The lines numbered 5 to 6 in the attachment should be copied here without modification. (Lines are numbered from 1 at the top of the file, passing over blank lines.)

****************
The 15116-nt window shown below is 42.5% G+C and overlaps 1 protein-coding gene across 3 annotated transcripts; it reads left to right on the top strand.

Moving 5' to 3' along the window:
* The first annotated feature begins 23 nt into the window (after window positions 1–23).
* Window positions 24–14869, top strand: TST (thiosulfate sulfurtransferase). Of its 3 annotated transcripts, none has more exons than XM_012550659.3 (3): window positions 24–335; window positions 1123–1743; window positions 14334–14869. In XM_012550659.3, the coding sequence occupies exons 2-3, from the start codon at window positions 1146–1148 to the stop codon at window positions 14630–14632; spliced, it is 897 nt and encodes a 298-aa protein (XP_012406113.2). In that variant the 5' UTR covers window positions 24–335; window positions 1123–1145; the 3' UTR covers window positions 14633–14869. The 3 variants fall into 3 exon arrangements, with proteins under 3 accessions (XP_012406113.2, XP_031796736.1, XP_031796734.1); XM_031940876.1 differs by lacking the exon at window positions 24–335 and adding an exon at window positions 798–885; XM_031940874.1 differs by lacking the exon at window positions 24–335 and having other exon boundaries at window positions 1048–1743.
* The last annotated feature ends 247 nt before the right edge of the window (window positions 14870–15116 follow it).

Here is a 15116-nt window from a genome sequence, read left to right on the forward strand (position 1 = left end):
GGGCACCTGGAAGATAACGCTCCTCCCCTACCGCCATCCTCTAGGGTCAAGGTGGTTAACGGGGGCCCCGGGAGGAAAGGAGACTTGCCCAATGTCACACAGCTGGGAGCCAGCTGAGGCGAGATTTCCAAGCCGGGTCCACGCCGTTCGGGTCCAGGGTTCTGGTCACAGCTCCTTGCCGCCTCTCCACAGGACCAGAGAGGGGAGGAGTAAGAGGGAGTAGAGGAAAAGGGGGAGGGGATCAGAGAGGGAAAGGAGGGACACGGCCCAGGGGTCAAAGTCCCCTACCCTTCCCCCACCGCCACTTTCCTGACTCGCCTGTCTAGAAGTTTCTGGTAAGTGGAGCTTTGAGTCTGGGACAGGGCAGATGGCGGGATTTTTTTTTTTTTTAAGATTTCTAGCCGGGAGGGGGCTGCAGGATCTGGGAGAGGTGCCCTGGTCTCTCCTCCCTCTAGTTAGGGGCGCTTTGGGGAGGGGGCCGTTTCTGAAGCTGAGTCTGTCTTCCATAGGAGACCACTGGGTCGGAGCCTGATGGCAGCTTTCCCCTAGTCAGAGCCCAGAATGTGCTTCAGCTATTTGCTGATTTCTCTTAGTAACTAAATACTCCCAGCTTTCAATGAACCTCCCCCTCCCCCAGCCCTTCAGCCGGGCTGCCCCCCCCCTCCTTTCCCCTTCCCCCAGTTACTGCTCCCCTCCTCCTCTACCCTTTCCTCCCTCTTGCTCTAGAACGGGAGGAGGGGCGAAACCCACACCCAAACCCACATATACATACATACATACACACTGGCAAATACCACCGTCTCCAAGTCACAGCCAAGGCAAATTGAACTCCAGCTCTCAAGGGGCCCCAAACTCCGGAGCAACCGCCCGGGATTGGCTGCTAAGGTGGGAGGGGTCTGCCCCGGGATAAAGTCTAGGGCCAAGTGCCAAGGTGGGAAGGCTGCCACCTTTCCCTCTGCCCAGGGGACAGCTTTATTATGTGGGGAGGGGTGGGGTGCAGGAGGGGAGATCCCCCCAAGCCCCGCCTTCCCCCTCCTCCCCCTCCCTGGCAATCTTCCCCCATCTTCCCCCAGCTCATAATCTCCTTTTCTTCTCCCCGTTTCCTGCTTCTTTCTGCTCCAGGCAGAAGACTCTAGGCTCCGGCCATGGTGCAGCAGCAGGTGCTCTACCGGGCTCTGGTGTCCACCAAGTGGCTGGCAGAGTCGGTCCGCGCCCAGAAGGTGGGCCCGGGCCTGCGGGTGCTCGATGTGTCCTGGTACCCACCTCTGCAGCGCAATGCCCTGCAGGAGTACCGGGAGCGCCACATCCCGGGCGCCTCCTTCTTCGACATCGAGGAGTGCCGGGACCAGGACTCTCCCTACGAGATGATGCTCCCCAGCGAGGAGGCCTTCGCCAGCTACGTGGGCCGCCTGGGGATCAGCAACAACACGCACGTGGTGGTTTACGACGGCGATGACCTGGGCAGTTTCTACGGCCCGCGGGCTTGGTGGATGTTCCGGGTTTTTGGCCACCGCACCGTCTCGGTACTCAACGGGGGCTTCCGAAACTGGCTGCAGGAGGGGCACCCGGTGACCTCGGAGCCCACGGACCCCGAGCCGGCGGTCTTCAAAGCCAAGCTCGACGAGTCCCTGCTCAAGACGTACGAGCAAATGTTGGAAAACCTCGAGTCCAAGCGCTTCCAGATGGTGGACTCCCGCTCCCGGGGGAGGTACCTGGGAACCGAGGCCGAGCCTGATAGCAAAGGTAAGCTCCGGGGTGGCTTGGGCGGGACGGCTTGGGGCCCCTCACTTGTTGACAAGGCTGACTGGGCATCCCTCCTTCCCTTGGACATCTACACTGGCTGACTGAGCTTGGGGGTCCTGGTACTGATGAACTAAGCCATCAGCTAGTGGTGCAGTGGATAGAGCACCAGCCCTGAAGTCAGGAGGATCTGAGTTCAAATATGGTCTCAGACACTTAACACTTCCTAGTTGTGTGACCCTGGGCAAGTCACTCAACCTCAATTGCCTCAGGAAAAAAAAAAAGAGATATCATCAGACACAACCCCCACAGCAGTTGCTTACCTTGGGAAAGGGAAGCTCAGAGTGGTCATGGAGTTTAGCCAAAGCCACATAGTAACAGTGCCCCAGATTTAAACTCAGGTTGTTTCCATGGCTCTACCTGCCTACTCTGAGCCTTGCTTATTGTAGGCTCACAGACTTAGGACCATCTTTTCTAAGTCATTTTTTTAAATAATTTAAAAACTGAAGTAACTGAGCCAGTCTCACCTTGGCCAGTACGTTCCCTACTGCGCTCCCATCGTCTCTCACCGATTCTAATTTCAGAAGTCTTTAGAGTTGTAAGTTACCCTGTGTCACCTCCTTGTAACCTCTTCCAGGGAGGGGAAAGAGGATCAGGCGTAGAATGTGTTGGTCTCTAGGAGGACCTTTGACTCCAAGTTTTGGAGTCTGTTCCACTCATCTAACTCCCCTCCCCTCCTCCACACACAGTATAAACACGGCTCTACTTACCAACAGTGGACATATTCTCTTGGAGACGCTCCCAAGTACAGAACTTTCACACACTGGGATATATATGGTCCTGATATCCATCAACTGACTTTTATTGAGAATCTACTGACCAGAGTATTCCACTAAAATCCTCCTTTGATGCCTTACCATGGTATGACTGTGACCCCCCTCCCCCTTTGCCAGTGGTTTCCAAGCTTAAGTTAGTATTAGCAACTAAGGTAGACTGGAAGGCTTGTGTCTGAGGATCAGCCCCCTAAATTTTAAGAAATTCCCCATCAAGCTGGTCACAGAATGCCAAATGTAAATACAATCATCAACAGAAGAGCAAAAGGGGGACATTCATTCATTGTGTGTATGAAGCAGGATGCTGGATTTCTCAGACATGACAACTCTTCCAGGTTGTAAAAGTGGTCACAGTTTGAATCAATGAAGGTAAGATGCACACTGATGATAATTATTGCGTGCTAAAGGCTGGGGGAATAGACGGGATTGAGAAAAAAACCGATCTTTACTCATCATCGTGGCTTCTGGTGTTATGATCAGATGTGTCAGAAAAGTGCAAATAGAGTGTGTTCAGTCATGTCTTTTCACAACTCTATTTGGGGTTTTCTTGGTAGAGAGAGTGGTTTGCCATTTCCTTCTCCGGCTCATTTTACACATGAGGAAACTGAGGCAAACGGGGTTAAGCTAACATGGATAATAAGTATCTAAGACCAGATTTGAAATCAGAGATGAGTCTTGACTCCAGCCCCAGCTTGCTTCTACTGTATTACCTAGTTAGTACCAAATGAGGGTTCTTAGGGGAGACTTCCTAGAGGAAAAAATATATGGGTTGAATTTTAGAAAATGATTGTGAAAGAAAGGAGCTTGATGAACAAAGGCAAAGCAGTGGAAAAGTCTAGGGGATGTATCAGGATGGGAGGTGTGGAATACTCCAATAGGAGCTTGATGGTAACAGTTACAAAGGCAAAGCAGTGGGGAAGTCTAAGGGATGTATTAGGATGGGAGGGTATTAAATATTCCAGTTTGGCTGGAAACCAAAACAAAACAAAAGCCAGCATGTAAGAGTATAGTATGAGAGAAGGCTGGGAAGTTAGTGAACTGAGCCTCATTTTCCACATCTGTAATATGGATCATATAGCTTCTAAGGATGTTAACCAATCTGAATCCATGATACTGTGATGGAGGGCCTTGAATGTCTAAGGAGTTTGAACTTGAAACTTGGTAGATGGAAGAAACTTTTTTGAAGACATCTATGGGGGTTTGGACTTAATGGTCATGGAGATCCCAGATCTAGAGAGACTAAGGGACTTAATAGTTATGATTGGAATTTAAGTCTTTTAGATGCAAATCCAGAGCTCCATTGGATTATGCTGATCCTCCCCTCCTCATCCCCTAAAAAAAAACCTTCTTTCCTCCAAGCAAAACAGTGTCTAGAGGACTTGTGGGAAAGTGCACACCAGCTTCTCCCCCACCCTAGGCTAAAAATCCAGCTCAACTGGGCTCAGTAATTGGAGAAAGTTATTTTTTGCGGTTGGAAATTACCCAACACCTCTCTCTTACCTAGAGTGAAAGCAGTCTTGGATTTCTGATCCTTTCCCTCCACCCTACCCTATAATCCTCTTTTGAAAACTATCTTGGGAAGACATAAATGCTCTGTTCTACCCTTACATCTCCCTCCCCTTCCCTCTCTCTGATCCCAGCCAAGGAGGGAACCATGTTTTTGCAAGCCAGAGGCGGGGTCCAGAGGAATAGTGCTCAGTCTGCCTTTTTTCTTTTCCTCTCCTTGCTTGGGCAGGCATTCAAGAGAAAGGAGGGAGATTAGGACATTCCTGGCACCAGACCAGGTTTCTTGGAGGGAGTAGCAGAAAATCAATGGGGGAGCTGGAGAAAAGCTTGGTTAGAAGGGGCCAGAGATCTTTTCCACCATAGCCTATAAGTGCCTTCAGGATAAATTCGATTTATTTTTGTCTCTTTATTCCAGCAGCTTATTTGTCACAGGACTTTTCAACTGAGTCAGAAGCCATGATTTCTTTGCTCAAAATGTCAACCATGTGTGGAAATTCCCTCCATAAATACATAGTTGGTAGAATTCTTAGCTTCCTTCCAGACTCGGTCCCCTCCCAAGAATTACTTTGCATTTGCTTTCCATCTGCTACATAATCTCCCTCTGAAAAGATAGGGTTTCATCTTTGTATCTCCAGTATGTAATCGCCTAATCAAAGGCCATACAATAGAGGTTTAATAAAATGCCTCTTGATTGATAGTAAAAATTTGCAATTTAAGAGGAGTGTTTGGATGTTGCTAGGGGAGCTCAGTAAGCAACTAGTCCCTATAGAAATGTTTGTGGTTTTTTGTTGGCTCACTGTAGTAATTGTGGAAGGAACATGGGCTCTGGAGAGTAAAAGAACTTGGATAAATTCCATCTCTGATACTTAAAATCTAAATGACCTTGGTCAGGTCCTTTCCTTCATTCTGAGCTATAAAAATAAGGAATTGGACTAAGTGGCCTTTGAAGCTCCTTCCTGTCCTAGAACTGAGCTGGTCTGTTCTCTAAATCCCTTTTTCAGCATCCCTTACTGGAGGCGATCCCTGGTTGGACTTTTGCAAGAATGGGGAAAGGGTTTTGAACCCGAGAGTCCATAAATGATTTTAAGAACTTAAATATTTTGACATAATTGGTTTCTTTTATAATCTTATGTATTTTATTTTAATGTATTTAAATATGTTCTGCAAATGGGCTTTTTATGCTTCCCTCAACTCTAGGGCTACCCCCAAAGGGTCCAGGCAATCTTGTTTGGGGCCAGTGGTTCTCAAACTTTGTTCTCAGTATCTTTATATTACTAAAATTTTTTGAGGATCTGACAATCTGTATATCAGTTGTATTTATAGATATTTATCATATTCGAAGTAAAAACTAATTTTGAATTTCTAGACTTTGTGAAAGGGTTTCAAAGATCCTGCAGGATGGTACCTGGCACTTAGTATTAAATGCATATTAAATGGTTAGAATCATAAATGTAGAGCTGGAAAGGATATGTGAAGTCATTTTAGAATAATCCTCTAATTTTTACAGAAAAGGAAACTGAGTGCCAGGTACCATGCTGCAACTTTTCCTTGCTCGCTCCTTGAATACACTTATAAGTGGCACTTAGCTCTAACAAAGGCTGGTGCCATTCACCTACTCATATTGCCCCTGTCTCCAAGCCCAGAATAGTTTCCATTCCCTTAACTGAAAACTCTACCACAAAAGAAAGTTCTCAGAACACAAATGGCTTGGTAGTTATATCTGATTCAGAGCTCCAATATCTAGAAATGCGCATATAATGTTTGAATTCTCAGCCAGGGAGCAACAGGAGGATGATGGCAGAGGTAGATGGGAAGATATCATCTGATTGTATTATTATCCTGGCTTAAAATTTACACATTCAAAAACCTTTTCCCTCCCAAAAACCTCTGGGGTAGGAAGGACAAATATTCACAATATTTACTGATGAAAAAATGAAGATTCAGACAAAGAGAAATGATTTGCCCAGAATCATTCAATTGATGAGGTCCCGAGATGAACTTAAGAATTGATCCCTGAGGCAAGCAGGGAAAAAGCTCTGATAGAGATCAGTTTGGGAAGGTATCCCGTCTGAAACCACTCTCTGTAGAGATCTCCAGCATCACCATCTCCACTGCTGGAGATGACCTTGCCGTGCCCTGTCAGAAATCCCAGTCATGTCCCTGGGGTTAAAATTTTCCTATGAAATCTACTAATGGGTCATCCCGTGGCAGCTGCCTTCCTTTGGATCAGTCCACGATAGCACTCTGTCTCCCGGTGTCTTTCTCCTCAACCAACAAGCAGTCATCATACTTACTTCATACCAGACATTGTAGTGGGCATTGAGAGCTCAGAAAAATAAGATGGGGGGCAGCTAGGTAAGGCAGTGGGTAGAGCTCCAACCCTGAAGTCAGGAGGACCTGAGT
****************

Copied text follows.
* The last annotated feature ends 247 nt before the right edge of the window (window positions 14870–15116 follow it).

Here is a 15116-nt window from a genome sequence, read left to right on the forward strand (position 1 = left end):